We also met some gorgeous ponies up on the mountain. They were very curious, especially when they spotted my lunchbox!

I’m travelling around with archaeologist Dewi Bowen who is researching his new book. His previous book on the standing stones of Ancient Siluria (South East Wales) can be found here. Accompanying us is film maker Melvyn Williams who is recording a documentary about the process. Some of Melvyn’s short films can be seen here. If you want to see some more of my artworks, please click here.

 

The Greyhound’s Kennel

20 Feb

Twlc Y Filiast

This is the first of the ancient stone monuments I drew a couple of days ago when I was trekking around muddy Carmarthenshire with an archaeologist and a film maker. The Welsh name is Twlc Y Filiast which translates as the Kennel of the (female) Greyhound, but the monument is also known as Arthur’s Table or Ebenezer’s Table. It’s a Neolithic chambered tomb. There are a number of ancient burial sites associated with greyhounds. In Welsh, greyhound is milgi (female is miliast) and means a thousand dogs (or a thousand bitches) as a greyhound was considered to be as valuable as a thousand ordinary dogs because of it’s hunting ability, absolutely vital in ancient societies.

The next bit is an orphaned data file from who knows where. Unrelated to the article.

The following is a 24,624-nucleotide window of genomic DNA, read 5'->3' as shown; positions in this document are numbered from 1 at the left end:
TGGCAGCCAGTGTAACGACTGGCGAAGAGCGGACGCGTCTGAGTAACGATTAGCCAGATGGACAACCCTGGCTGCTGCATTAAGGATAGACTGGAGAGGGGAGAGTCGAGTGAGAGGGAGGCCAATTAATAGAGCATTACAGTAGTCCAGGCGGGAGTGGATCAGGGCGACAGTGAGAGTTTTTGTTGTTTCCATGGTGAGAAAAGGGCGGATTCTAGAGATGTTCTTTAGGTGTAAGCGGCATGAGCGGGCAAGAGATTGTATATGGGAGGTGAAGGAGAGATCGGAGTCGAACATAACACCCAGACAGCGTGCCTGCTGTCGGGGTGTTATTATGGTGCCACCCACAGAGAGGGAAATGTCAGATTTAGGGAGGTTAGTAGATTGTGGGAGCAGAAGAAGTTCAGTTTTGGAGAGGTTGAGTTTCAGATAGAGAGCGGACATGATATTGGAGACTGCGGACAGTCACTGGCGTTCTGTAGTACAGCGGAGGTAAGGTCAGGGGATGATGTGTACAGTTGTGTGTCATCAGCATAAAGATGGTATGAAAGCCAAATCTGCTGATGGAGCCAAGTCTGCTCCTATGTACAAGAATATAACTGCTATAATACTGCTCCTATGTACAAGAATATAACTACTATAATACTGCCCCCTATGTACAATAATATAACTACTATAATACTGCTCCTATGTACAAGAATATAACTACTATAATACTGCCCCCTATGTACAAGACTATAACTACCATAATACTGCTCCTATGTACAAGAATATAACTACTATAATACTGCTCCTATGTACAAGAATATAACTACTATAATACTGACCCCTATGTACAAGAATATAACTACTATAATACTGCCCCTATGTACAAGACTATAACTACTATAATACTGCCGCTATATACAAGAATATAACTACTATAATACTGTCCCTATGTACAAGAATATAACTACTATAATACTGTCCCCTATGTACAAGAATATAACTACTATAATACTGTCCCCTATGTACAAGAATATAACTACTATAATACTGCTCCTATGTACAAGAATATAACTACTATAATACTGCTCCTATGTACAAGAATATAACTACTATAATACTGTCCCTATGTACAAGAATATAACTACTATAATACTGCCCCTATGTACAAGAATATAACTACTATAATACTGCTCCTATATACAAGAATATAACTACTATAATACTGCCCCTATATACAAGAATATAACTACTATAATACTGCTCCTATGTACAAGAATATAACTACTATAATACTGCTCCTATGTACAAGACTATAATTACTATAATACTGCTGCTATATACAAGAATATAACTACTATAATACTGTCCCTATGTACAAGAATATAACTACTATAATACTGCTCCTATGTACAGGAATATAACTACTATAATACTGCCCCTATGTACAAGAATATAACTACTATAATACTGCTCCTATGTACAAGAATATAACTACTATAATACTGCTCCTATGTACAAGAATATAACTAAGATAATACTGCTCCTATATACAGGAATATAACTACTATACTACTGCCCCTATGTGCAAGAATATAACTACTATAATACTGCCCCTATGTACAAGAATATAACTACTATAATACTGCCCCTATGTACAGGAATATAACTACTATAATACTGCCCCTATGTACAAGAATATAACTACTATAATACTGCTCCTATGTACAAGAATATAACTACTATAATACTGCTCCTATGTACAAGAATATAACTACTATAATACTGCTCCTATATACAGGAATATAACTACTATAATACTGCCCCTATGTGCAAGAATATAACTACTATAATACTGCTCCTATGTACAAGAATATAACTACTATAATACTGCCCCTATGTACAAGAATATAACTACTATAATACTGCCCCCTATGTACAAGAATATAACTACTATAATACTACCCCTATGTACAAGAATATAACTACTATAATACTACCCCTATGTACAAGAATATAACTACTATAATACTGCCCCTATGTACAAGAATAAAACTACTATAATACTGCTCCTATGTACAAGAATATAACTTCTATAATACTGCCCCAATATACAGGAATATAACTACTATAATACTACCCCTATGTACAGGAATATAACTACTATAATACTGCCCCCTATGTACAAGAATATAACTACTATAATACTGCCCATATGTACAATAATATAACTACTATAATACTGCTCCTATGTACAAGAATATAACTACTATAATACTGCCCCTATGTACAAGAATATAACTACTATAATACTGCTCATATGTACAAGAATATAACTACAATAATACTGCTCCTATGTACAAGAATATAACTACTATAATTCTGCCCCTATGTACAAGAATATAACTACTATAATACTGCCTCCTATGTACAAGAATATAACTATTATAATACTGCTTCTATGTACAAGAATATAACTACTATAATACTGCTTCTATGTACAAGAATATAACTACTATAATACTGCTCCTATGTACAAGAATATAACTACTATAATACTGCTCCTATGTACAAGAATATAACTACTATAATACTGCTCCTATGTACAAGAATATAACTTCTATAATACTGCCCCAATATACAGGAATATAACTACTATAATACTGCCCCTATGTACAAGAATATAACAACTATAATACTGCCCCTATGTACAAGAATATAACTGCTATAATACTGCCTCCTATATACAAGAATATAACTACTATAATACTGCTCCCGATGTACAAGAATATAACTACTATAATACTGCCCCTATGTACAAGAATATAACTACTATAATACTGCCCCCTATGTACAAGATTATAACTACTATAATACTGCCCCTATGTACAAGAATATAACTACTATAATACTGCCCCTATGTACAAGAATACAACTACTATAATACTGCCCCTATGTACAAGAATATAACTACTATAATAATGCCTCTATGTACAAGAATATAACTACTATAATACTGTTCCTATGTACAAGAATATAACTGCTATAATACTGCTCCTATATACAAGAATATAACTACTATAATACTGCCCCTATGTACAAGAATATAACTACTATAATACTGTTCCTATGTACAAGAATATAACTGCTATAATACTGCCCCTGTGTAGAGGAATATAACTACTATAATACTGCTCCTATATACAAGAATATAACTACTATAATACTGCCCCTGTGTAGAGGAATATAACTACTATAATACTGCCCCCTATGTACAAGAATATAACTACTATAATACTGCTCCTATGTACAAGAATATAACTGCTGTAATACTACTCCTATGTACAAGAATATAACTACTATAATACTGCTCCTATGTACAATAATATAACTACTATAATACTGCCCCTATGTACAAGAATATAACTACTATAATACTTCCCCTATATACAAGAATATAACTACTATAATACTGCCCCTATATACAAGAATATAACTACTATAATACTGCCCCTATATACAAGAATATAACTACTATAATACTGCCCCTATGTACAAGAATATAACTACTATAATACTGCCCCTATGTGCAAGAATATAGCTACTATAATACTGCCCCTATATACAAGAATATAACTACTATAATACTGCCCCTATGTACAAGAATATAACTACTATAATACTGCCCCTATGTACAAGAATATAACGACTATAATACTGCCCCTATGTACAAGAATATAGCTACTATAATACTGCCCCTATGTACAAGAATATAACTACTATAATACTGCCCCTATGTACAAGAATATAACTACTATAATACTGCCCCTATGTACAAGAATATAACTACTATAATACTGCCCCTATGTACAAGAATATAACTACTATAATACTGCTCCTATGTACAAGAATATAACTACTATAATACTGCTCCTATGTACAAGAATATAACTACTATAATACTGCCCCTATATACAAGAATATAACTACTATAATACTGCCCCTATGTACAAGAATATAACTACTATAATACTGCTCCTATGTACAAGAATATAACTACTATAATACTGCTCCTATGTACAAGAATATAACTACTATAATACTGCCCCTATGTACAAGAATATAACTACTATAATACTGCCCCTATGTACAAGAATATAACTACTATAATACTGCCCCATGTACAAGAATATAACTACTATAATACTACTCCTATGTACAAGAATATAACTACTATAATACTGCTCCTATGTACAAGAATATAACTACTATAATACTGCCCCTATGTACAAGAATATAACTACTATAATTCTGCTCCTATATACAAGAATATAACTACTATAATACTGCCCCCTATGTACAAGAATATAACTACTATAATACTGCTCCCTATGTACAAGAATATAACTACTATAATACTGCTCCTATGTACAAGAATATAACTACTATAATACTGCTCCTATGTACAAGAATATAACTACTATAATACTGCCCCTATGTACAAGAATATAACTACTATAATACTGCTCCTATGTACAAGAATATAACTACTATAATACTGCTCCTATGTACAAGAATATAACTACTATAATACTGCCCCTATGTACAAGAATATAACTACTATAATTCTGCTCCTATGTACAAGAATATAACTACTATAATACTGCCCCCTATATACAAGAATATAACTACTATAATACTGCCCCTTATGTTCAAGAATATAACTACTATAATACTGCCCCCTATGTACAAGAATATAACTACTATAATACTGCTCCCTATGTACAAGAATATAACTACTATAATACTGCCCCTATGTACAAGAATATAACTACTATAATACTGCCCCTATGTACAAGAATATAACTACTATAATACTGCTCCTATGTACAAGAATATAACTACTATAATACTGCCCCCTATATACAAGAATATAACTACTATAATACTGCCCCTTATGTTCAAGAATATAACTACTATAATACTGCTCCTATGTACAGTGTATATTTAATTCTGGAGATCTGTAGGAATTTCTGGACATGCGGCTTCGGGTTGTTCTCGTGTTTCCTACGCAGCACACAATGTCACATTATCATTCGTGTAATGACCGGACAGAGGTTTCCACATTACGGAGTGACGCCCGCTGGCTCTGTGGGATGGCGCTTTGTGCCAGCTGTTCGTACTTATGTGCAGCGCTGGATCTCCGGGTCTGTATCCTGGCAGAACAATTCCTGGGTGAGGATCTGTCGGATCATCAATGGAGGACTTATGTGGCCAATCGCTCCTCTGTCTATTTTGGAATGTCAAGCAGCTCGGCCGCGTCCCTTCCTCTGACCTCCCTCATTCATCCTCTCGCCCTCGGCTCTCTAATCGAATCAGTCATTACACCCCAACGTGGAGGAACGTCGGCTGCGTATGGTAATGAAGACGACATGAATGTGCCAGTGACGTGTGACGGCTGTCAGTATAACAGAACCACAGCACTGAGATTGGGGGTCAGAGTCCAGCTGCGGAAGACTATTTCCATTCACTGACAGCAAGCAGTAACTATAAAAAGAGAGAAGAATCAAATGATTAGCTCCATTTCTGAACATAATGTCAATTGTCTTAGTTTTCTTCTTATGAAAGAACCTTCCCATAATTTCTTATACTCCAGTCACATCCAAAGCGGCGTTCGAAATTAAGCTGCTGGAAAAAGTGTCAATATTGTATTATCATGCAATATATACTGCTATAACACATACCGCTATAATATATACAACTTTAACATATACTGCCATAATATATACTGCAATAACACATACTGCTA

The setting is strange and ethereal. I’m used to seeing dolmen out in the open, often overlooking the sea or set on top of a hill and it was odd seeing this in a shadowy hollow by a stream just behind the now closed* village school in Llangynog. It’s well hidden and easily missed and the route was treacherous after the many weeks of torrential rain and awful weather.

Llangynnog 1

I had almost finished the drawing when I noticed the stone face in profile, looking towards the stream and the woods on the opposite side. I drew with willow charcoal onto a vintage British paper. I had a range of drawing materials but I instinctively reached for the willow charcoal; when I reflected on my choice later I realised that I had gone for an organic, natural material that had itself come from the woods and would have been used by ancient peoples.

*Many village schools have been closed by the Welsh Government, depriving rural communities of an important resource. A national disgrace in my opinion.

The Glamour

10 Feb
The Glamour

The Glamour

Continuing with my series of drawings of Baby Boomers, my latest model is at the top end of the demographic and is now aged 70. I have known her for over 40 years and she is still probably the most glamorous woman I know, always beautifully dressed and groomed, the sort of person who makes heads turn when she walks into a room, not because of outrageous clothes or acres of bare flesh but simply because she oozes sprezzatura, an effortless impression of elegance, confidence and charm. In Celtic mythology, the glamour was a magical ability to weave spells on humans.

I’ve been doing these recent portraits at The SPace on Swansea’s High Street. It’s been a short-term project in partnership between Swansea Print Workshop and Coastal Housing Group and it comes to an end on Saturday. It’s been a lovely venue for doing these portraits and I’m going to have to find somewhere else to draw them from now on, I still have to do about 60 of the 100 I plan to draw. I drew this with a mid-grey graphite stick into an A4 spiral bound sketchbook.